Forest Service helps restore ‘Rainbow Gathering’ site

The entrance to the annual Rainbow Gathering as seen on Friday, July 2, in the Carson National Forest. The Forest Service estimated about 5,000 people were camped at the site during the event’s peak, and the agency worked with the group to restore conditions. (Cedar Attanasio/Associated Press)

Copyright © 2021 Albuquerque Journal

Peace, love…. and latrine cleanup?

The Carson National Forest in northern New Mexico has asked visitors to “tread lightly” along Forest Road 76 after the agency restored a site where thousands of free spirits gathered earlier this summer.

The Rainbow Family of Living Light held its annual gathering from late June through the first week in July on the Camino Real Ranger District near Taos.

Forest Service teams estimated about 5,000 people camped out during the event’s July 4 peak, when the group prayed for world peace from sunrise to noon.

Groups of more than 75 must have a permit for forest events.

The Forest Service and the Rainbow Family used a native seed mix to restore grass growth to a site where 5,000 people camped earlier this summer for the annual Rainbow Gathering. (Courtesy of USDA Forest Service)

But Hilary Markin, a Forest Service spokesperson, said the group refused, claiming that no one member can represent them in the permit process.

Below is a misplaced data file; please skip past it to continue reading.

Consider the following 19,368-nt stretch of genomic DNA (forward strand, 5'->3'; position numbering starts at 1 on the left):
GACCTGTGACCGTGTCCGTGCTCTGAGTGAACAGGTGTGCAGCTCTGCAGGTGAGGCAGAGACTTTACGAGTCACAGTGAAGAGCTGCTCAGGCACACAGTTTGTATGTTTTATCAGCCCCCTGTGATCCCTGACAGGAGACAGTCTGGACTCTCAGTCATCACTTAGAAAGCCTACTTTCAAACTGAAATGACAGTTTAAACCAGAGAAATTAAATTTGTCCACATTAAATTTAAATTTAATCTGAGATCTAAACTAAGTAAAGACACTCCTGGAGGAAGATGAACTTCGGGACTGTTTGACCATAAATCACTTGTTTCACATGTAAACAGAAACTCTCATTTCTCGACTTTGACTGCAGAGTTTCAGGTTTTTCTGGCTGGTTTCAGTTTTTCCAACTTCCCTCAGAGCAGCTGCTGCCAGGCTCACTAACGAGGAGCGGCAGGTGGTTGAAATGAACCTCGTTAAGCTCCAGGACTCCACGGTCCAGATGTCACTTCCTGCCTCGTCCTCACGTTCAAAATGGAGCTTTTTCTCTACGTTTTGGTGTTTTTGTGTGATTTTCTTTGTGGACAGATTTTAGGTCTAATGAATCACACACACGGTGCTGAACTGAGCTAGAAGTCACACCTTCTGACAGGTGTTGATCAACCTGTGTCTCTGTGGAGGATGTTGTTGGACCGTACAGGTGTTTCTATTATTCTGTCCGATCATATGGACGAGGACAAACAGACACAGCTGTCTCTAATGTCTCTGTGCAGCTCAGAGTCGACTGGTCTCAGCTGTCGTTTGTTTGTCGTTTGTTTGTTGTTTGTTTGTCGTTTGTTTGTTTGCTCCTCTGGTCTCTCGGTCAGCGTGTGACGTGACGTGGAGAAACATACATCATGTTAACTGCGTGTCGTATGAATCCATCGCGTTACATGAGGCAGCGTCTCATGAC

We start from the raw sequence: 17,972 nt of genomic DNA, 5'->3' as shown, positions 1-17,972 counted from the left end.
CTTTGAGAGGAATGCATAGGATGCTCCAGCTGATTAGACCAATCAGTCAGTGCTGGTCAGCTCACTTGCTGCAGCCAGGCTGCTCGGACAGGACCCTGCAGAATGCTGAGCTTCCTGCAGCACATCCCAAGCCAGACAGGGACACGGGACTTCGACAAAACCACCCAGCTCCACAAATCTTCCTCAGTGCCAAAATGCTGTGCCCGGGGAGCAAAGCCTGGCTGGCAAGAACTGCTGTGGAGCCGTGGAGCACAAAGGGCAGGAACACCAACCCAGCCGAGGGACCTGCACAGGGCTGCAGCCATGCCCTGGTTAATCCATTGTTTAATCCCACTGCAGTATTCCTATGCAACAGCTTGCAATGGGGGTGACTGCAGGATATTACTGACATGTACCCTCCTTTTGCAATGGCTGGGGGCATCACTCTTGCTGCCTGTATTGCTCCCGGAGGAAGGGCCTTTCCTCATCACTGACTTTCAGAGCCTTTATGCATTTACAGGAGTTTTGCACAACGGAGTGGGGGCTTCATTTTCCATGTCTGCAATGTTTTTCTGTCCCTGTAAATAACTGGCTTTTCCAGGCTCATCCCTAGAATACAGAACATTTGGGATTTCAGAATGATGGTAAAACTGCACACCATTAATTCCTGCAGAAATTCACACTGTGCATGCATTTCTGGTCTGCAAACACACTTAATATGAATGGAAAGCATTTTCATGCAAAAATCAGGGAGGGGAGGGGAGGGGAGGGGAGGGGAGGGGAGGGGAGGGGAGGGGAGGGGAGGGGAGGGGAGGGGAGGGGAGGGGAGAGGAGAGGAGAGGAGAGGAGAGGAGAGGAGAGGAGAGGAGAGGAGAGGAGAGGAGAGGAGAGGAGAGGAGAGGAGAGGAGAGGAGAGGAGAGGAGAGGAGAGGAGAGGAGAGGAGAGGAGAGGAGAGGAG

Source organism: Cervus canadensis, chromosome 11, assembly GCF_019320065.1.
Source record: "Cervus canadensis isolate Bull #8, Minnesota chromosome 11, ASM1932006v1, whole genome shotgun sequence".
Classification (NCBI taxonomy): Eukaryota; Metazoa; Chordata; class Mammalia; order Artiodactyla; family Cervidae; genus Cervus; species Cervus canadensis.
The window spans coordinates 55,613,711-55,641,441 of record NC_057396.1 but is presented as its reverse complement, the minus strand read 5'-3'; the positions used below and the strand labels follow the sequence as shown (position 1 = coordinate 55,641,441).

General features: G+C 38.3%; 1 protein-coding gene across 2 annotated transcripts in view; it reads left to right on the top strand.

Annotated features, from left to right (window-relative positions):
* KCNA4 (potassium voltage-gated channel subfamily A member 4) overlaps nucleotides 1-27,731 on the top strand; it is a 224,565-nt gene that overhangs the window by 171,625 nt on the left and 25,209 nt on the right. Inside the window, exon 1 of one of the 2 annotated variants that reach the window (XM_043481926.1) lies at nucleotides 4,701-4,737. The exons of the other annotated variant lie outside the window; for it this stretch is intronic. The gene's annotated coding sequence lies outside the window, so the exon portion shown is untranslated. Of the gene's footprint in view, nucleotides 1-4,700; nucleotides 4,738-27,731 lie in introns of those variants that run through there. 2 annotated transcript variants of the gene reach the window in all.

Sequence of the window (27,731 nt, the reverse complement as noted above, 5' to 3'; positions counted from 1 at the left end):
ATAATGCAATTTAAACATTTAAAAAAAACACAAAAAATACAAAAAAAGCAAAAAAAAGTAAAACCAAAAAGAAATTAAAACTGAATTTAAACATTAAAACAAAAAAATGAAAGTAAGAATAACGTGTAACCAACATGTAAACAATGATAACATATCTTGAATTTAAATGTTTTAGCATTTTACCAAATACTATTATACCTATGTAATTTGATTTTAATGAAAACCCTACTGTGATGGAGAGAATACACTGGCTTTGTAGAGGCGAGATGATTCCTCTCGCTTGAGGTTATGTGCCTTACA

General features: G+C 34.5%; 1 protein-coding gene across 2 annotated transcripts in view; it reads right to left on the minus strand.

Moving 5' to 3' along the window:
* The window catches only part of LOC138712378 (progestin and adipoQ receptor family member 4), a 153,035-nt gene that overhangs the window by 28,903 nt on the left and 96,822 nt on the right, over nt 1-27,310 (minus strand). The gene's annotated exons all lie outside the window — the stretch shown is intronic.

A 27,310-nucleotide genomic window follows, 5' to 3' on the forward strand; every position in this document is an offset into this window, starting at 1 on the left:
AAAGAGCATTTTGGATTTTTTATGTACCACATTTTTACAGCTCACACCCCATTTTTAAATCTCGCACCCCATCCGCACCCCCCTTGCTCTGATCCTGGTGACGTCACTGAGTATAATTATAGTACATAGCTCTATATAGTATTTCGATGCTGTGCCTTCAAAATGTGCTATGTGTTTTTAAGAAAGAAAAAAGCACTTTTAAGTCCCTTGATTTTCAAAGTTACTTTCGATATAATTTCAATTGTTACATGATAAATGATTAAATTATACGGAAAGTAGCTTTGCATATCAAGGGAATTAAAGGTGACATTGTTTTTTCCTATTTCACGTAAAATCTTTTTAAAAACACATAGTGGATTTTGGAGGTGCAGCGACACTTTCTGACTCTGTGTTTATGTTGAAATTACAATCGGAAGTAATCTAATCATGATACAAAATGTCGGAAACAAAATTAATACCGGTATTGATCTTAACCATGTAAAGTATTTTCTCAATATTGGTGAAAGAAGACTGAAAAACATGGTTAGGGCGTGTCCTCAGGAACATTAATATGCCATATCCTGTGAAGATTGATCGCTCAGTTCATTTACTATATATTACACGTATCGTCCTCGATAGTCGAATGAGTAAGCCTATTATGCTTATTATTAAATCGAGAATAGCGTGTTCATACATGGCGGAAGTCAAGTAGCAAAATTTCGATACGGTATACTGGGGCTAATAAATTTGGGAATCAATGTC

“In lieu of a permit, we worked with them to minimize environmental damage,” Markin said.

The group first told the Forest Service about the planned event days before arriving on the federal land.

The agency responded by treating the “incident” like a fire or other natural disaster, with a resource protection plan, management team and rehabilitation plan.

The Rainbow Family could not be reached for comment about the event and cleanup.

According to their website, the loosely-affiliated group “expounds a vision of cooperation and coexistence for the healing and the betterment of humankind.”

Annual events that draw global participants are a “chance to cleanse, rejoice, celebrate and become in beautiful ways.”

Markin said the forest team worked with the Rainbow Family during and after the event on a watershed-focused effort to protect soil health, water quality, archaeological sites and sensitive wildlife species.

Mulch is delivered to the main parking area of the Rainbow Gathering on the Carson National Forest to help cover up user-made trails. (Courtesy of the U.S. Forest Service)

About 20 Rainbow affiliates stayed behind after the event concluded to ensure the group cleared out and cleaned up.

“It involved removing trash, man-made structures like ovens, fire rings, swing sets, and mounding the latrines so they don’t settle in a way that would create depressions and catch water,” Markin said.

Restoration work also included reseeding and mulching bare earth worn down by campers and covering up user-made trails.

“We’re already starting to see plant growth from that native seed mix, which is really encouraging,” Markin said.

Forest Road 76 is still “in bad shape” from rains and increased use, Markin said.

The first Rainbow Gathering was held in 1972 in northern Colorado. Before this year, events had been hosted on the Gila National Forest in 1977, the Carson in 1995 and the Santa Fe in 2009.

Theresa Davis is a Report for America corps member covering water and the environment for the Albuquerque Journal.

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